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[1770 - 1827]

Allegro in D Major, (1796)
arranged for flute solo and string orchestra by Mark Starr
from Beethoven's original, the Sonatine
for mandolin and harpsichord
, WoO 44a 

Ludwig van Beethoven

link to biography of Beethoven

A demo recording of this arrangement -- realized with digital musical sounds -- will begin to play automatically upon opening this page.  If you do not wish listen to it, please click on the STOP button (or the PAUSE button) on the media player, below. You may wish to adjust the volume on your computer to a more comfortable level.


Among Beethoven's obscure works are four piece for mandolin and harpsichord - which he composed around 1796, when he was 26. Beethoven took mandolin lessons from his friend Werner Krumpholz. (Kumpholz, a mandolin virtuoso, performed Beethoven's mandolin pieces in a concert in Prague.)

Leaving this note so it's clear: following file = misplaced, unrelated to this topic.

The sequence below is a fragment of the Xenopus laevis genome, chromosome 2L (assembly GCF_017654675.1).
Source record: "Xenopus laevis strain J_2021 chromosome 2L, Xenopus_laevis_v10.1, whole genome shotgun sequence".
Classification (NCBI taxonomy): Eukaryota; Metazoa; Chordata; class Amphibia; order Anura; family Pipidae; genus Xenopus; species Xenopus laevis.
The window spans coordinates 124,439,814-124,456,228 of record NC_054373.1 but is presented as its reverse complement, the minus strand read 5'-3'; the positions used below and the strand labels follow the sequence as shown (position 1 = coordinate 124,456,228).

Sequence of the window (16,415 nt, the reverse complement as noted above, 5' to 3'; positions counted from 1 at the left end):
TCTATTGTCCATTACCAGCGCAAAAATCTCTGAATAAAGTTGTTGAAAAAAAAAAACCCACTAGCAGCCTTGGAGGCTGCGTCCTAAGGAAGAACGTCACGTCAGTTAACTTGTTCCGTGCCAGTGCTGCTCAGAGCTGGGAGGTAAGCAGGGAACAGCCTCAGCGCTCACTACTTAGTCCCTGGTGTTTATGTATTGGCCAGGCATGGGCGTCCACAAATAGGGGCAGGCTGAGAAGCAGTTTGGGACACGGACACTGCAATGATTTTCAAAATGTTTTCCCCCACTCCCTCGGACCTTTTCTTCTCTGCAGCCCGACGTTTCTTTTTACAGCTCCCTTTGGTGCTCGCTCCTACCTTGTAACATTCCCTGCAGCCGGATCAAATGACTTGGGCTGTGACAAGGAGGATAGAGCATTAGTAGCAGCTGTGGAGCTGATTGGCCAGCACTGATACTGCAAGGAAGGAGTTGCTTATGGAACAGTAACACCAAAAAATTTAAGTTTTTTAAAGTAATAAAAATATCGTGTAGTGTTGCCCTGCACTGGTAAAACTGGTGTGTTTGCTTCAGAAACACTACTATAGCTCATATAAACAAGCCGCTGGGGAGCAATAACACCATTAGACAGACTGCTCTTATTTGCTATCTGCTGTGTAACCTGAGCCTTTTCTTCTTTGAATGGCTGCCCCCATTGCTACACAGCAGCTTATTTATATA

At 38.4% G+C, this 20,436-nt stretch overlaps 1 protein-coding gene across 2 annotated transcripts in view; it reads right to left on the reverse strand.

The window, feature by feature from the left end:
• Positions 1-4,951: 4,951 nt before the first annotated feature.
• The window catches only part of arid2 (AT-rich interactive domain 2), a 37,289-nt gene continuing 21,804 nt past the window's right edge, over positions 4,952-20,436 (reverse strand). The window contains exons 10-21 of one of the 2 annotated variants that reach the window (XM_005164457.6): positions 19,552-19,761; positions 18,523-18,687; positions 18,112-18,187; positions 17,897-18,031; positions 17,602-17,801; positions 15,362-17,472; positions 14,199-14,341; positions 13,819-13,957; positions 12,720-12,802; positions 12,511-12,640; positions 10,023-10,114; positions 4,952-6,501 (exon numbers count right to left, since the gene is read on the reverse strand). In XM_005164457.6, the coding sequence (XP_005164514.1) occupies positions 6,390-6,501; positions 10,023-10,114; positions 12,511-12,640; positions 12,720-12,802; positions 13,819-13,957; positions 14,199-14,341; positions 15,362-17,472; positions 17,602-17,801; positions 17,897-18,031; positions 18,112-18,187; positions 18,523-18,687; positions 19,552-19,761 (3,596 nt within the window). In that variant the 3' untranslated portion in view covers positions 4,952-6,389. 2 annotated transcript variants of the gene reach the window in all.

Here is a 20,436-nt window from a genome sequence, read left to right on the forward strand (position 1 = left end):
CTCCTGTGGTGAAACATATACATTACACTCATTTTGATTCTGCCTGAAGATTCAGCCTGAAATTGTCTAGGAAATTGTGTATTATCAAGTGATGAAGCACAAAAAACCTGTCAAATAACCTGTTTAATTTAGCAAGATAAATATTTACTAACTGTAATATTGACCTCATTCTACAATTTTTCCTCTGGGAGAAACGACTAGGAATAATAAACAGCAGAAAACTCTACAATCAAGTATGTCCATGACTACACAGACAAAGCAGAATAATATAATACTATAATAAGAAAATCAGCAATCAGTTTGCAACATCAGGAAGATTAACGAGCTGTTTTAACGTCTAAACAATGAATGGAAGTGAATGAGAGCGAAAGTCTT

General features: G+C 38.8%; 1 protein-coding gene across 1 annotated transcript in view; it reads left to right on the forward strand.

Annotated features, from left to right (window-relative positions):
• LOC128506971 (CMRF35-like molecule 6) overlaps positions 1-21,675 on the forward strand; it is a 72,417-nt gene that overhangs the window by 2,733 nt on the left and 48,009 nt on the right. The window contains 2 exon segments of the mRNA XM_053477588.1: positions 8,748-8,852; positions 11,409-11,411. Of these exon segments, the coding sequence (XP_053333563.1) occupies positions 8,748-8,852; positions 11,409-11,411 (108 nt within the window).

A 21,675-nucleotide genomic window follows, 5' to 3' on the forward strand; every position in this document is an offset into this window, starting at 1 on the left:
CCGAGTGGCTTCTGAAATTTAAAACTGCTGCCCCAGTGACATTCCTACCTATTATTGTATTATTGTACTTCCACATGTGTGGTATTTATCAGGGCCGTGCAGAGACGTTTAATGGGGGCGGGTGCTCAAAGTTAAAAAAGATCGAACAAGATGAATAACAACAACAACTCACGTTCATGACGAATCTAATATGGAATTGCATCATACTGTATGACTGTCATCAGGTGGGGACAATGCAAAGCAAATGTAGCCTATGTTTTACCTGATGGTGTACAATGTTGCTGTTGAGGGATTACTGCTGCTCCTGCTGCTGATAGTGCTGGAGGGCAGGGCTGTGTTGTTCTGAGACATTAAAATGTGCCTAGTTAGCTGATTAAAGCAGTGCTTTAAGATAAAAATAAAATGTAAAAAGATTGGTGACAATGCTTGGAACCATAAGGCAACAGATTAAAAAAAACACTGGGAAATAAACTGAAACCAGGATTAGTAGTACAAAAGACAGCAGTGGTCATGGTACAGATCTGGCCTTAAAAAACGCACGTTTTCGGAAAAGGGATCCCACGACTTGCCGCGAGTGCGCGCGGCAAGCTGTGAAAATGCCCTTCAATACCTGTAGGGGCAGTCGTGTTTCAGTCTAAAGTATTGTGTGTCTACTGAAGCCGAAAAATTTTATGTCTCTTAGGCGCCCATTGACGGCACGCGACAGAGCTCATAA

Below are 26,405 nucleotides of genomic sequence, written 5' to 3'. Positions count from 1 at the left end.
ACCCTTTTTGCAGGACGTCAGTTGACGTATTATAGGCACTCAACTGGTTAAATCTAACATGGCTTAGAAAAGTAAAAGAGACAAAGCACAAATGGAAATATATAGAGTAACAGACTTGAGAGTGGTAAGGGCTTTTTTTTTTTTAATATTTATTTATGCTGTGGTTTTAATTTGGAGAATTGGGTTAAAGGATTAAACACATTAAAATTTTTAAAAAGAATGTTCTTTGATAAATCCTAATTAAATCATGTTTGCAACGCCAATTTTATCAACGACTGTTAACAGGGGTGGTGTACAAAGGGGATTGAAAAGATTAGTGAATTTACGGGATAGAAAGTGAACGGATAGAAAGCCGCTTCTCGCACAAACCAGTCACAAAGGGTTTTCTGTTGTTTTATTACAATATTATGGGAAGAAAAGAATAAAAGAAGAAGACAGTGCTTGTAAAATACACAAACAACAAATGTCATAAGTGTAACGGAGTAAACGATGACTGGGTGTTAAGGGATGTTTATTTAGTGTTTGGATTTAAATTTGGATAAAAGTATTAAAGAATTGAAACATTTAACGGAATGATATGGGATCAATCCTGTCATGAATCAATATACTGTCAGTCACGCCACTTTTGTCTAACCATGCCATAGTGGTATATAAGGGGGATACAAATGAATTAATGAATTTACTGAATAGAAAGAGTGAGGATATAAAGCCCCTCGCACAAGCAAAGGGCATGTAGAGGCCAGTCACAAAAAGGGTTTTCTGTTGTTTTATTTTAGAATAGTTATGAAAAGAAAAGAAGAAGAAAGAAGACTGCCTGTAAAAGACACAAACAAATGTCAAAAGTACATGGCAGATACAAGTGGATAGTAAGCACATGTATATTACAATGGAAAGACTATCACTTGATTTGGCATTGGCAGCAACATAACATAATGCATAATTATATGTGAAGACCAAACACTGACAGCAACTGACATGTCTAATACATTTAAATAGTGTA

Today, these pieces are infrequently performed, but not for any lack of musical interest. They are all delightful. Rather, they are neglected mainly for two reasons: (1) classical mandolin soloists are rare these days; and (2) the combination of mandolin and harpsichord sounds somewhat bizarre (the ear has difficulty distinguishing the mandolin from the harpsichord.)

These four pieces lend themselves to arrangements.  The accompaniments, especially, lend themselves to orchestration.  Mark Starr has arranged them for flute solo and string orchestra.  In addition, he has made flute/piano reductions of these my orchestral arrangements -- which are available for purchase on www.sibeliusmusic.com.  A detached solo flute part is also available for purchase together with the flute/piano score.